Lidl pulls World Cup campaign over criticism of Qatar

Lidl pulls World Cup campaign over criticism of decision to hold the tournament in Qatar

Lidl pulls World Cup campaign over criticism of decision to hold the tournament in Qatar Source: Tasnim News Agency free to use

The international supermarket group and budget retailer, Lidl, said today, May 9, that it had pulled its World Cup advertising campaign over growing criticism of the decision to hold the tournament in Qatar.

A spokeswoman for Lidl told Financieele Dagblad, that the decision was the result of “a number of factors. With what is going on in the world right now, we don’t feel the time is right to mount a big campaign.”

Lidl is the third-largest supermarket chain in the Netherlands and one of the most successful across Europe and the UK.

Albert Heijn, the market leader in The Netherlands and one of the official sponsors, has not yet said how it will be promoting the championship but has already said that no AH delegation will be travelling to Qatar.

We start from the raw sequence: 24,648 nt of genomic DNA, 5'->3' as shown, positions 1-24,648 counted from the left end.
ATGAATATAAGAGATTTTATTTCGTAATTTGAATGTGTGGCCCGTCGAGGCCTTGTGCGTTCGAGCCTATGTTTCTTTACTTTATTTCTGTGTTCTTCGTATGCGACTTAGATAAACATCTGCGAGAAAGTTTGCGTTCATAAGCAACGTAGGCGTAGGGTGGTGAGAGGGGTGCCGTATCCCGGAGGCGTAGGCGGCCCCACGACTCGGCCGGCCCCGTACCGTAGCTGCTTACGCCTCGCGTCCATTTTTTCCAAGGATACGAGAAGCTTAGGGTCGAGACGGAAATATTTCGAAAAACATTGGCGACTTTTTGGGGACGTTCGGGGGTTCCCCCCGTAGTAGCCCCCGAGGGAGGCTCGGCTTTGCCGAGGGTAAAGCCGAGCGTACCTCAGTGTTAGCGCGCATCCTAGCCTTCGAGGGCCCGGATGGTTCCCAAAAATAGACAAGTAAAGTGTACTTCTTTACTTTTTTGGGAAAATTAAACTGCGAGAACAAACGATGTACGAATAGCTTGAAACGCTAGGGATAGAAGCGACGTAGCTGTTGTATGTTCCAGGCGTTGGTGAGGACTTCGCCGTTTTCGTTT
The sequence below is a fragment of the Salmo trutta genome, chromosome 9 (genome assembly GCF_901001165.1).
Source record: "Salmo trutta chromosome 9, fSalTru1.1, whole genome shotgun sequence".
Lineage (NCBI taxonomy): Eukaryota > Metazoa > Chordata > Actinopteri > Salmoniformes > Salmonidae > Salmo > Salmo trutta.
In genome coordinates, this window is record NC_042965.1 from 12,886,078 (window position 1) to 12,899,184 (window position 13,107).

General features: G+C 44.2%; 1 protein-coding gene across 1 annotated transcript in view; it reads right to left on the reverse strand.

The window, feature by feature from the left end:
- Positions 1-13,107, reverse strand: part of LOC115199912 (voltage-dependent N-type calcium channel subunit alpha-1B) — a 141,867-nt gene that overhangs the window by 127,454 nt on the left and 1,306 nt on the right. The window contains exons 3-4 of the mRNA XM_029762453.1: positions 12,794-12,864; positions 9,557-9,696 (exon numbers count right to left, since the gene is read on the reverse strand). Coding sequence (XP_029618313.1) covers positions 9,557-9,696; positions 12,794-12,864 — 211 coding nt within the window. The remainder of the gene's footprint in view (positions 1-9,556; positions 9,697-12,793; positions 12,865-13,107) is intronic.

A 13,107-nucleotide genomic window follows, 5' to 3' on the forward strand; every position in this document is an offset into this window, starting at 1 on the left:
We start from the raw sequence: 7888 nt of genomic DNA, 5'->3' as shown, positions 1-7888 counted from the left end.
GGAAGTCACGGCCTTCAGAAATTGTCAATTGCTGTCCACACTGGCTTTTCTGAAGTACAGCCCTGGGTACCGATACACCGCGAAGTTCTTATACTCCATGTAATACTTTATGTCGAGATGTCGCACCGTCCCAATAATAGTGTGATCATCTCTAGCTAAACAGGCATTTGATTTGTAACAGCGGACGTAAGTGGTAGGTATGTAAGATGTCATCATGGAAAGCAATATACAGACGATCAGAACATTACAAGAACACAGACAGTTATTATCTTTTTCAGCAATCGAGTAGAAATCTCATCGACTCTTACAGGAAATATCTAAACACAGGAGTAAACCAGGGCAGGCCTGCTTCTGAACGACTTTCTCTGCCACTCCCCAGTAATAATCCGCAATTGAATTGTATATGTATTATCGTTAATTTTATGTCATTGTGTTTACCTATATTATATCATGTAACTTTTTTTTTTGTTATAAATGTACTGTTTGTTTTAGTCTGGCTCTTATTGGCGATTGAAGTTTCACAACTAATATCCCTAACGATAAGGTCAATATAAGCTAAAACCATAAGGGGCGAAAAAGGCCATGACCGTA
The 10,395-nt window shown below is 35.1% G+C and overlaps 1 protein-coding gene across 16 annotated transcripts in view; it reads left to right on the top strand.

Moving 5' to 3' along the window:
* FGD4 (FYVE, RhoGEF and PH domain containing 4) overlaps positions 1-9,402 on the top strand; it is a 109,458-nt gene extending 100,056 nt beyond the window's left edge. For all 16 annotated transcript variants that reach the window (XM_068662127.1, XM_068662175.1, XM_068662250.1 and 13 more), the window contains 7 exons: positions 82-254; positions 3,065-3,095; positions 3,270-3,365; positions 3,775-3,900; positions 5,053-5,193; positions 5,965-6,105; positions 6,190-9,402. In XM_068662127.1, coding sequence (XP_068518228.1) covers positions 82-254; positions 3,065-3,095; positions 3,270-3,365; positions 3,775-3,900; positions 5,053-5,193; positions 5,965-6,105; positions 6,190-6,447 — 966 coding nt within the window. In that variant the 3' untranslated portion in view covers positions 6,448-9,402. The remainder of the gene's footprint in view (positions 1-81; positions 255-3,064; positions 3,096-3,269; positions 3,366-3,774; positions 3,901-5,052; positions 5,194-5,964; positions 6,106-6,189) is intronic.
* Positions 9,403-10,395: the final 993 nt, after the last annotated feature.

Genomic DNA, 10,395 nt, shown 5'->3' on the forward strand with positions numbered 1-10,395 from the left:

A spokesperson for the group said: “We are looking for ways to show we support the Dutch team from the Netherlands.”

No decisions have yet been taken by other supermarket chains around the event, with millions traditionally spent on advertising during one of the world’s largest and most supported sporting events, the World Cup.

Research conducted by one of the main sponsors, ING, showed that people in the Netherlands and elsewhere traditionally stock up for the game with up to 10 million euros spent around each game in the Netherlands alone.

ING have already pulled their sponsorship of what has proven to be a controversial tournament before it even starts, with Qatar have been accused of bribing FIFA officials.

Qatar has, according to human rights organisations, a dismal record with an estimated 6,500 workers from southern Asia having lost their jobs in the building of the World Cup facilities.

Football leagues across the Northern Hemisphere are also not enamoured by the decision to hold the tournament in the hot country. Usually held in the summer months, because of the heat the tournament had to be moved to winter, severely disrupting league schedules.

Qatar also has no football record and has no prospect of one, despite the obvious negative views of the tournament being held there. Those views, along with the growing number of voices expressing their criticism, have resulted in Lidl joining ING as it pulls their World Cup.

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Peter McLaren-Kennedy

Originally from South Africa, Peter is based on the Costa Blanca and is a web reporter for the Euro Weekly News covering international and Spanish national news. Got a news story you want to share? Then get in touch at